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I've been all over the internet and am trying to understand the Long Term Capital Gains math. We are retirees, so have very little income. We have sold one rent house for a profit of $53,000. I do not know our income for last year (the taxes are at home and I am on vacation). But, for the sake of discussion, let's say our 2018 income was $40,000. Also, for the sake of discussion, let's leave out the improvements, repairs and depreciation - just to simplify things...

OK. We file jointly. I believe the rules are, if your income (filing jointly) is less than $78,750, you have Zero tax.

So, let's say I add the income number of $40,000 to the capital gains realized of $53,000. I would then get $93,000. Is the 15% capital gains tax on the total of the $93,000? Or the 15% capital gains on the amount OVER the $78,750? Or the amount OVER our normal income of $40,000, Or is the 15% tax now on the whole amount of $93,000? It doesn't seem right that they would tax us on the entire amount of $93K. But of course, who said the IRS is fair, right?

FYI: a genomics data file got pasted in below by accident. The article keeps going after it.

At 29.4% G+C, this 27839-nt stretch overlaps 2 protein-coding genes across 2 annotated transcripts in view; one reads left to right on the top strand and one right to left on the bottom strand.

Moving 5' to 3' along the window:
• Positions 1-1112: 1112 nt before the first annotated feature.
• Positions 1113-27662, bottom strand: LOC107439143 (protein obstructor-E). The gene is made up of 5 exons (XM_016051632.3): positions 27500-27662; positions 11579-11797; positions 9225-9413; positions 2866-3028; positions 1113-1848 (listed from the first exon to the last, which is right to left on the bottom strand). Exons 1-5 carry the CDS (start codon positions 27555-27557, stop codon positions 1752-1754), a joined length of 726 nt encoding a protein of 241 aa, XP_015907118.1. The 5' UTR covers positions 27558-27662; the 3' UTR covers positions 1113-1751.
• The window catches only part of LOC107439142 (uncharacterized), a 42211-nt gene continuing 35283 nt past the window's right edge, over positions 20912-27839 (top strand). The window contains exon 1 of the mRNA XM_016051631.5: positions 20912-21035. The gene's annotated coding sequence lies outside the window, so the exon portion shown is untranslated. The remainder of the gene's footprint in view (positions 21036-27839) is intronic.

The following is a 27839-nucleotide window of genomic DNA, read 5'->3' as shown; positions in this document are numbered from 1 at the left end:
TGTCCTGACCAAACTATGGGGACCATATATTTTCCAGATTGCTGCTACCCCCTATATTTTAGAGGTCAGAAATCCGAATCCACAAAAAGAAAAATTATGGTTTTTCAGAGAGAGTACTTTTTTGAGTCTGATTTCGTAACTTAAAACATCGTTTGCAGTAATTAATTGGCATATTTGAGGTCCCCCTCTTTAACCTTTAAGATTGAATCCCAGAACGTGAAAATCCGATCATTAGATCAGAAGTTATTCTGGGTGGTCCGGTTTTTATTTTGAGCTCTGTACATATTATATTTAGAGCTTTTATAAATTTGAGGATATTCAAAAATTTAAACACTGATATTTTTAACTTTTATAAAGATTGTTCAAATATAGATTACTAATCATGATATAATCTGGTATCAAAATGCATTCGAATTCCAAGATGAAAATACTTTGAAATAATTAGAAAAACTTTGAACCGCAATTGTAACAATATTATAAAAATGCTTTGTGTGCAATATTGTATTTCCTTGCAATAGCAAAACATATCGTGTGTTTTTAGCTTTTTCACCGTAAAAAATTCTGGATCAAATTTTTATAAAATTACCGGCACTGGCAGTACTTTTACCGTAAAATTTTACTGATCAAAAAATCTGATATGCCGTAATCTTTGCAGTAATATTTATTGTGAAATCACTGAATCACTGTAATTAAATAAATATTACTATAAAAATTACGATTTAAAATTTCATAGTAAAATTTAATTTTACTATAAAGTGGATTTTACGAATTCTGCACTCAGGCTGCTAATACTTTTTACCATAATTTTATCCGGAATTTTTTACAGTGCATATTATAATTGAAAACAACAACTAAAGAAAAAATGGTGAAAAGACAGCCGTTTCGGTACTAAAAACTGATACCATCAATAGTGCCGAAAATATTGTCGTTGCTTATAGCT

Can someone explain this math to me? Every place I found online, explained all the limits, and the percentage of 15%, but not on which number is the 15% applied. I suspect it will be on our total income for the year, which would be $93,000.... So, our new taxable income is $93,000 x 15%?? Thanks guys. Good thing I don't do this too much.

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